One technique for identifying the individual camera that is the source of a given image incorporates both (1) the above mentioned technique for CFA/demosaicking- based identification of the source camera model and (2) a previously reported technique for detecting pixelnonuniformity noise, which is a pattern noise, unique to each camera, arising from differences among the photosensitivities in individual pixels. The pixelnonuniformity- based technique sometimes yields false positive identifications; the CFA/demosaicking-based technique helps to reduce the false-positive rate.

Identifying Individual Source Cameras Using Sensor-Dust Patterns

In cameras equipped with removable lenses, dust can accumulate on the image sensors when the lenses are removed. Although the resulting dust specks on images are usually not visually significant, they are sometimes useful for identifying cameras. A proposed technique for detecting dust specks in images involves the use of match filtering and contour analysis to generate information that, in turn, is used to generate a camera dust reference pattern, a match of which one subsequently seeks in individual images. (It should be noted that the lack of a match does not necessarily indicate anything because an image sensor could have been cleaned of dust after generation of the reference pattern).

Identification of Synthetic Images

An approach to identification of synthetic images is based partly on the concept that selected statistical properties of pattern noise in images of real scenes acquired by digital cameras can be expected to differ from the corresponding statistical properties of pattern noise in synthetic images. These statistical properties, along with artifacts of demosaicking and image-quality metrics, are used as features to be processed by a classification algorithm. In tests of this approach on real and synthetic images, synthetic images were identified with an average accuracy of 93 percent.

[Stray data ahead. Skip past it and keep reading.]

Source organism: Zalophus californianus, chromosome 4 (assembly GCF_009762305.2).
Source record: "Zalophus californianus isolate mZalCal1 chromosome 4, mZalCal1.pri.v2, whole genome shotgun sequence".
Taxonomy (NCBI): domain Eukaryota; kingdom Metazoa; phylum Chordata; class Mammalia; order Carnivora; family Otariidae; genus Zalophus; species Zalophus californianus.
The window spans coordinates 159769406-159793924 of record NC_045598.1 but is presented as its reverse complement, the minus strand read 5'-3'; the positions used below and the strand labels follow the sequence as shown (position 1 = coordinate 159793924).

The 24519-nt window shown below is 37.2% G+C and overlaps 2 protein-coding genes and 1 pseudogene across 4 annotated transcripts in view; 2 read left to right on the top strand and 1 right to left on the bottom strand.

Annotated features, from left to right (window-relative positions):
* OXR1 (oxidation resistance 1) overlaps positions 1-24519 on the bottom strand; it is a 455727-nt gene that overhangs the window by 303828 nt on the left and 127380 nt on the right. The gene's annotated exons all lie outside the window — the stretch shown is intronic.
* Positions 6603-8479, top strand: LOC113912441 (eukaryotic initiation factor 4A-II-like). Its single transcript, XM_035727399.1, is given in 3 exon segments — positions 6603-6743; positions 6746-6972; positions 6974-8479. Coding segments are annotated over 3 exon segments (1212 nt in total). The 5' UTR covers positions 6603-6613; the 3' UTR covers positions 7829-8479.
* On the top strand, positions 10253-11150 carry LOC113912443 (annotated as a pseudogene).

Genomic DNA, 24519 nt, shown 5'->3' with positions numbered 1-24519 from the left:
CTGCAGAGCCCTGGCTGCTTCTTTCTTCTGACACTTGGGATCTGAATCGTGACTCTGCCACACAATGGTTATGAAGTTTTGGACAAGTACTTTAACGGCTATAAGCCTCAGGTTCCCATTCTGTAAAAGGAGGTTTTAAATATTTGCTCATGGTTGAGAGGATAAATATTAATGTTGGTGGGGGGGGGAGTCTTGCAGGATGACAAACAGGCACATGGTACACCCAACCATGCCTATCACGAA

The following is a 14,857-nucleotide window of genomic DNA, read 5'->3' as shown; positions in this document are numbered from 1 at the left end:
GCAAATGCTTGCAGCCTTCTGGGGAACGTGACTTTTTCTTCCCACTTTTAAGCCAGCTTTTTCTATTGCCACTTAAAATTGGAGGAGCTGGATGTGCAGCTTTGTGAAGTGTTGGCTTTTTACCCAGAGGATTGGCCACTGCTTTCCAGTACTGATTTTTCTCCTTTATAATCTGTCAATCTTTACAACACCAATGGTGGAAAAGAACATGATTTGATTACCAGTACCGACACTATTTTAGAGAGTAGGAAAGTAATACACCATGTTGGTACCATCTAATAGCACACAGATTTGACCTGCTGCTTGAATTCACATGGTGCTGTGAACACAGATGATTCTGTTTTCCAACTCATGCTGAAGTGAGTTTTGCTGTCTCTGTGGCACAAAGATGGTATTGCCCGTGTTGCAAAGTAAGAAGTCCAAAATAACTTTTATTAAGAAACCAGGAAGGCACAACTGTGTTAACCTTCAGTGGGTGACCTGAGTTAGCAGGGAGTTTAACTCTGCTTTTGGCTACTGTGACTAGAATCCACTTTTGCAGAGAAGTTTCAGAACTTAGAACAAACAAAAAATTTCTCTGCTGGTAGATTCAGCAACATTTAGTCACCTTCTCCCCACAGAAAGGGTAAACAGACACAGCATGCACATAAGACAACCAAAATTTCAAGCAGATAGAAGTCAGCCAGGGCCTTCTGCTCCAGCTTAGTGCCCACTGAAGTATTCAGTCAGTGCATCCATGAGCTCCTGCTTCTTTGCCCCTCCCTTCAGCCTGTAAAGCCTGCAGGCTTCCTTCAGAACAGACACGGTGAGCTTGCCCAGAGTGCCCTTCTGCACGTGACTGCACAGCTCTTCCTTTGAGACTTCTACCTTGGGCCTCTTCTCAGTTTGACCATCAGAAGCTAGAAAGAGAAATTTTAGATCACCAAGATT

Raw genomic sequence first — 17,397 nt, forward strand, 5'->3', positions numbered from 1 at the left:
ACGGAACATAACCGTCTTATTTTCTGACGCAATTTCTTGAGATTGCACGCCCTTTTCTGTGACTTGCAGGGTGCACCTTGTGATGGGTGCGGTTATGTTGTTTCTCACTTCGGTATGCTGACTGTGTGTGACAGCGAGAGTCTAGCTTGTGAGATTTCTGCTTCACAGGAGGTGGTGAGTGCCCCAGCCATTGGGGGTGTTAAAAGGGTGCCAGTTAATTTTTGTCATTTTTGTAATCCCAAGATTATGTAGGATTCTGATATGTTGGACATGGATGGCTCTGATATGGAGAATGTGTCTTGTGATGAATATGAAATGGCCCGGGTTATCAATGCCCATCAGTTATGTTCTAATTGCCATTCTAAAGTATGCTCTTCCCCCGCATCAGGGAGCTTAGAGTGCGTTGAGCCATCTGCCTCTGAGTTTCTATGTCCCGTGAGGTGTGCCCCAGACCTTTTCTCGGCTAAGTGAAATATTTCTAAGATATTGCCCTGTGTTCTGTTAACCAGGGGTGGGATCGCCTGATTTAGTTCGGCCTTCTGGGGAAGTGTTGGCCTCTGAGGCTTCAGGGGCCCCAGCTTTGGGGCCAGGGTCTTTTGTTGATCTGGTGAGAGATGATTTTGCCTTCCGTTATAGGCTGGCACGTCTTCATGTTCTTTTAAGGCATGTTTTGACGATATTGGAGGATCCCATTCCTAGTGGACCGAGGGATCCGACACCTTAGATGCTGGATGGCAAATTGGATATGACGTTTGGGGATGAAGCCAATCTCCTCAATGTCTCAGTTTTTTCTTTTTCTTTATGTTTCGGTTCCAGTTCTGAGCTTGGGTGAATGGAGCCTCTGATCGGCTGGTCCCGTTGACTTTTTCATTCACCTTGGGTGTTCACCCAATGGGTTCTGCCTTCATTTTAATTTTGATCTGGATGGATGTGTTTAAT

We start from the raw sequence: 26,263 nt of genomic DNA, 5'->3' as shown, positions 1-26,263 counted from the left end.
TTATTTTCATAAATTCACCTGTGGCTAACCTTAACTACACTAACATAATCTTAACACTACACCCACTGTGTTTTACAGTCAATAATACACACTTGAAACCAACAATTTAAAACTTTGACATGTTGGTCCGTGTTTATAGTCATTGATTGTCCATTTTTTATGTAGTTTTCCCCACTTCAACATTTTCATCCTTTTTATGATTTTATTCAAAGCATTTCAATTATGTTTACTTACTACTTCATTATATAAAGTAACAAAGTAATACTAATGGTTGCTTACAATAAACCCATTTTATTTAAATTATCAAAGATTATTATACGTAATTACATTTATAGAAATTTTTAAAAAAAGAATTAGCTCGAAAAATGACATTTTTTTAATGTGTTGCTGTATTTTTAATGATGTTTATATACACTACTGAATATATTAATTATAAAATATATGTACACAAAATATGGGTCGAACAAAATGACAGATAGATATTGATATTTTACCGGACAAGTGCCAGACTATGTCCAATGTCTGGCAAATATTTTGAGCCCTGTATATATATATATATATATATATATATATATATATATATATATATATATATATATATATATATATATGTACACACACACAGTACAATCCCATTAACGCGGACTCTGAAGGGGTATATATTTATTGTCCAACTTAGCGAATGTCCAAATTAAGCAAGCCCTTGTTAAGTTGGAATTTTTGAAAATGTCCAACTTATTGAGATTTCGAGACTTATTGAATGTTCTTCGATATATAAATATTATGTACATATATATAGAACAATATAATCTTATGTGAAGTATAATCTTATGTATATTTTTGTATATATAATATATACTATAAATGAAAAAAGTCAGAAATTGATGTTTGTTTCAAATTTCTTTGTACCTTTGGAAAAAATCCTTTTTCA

Detection of Forgery or Alteration via Variations in Image Features

In this approach, one designates a set of features that are sensitive to image tampering and determines the ground truth for these features by analysis of original (unaltered) and tampered images. Subsequently, tampering is detected on the basis of the deviation of its measured features from the ground truth.

Detection of Forgery or Alteration via Inconsistences in Image Features

Image tampering often involves local adjustments of sharpness versus blurriness. Hence, the blurriness characteristics in tampered parts are expected to differ from those in non-tampered parts. Therefore, one approach to detection of tampering involves the use of regularity properties of wavelet-transform coefficients to identify local variations in sharpness and blurriness of edges, which variations could be indicative of tampering.

This work was done by Nasir Memon and Husrev T. Sencar of Polytechnic University, Brooklyn, for the Air Force Research Laboratory.

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Some Advances in Digital-Image Forensics

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This article first appeared in the October, 2007 issue of Defense Tech Briefs Magazine.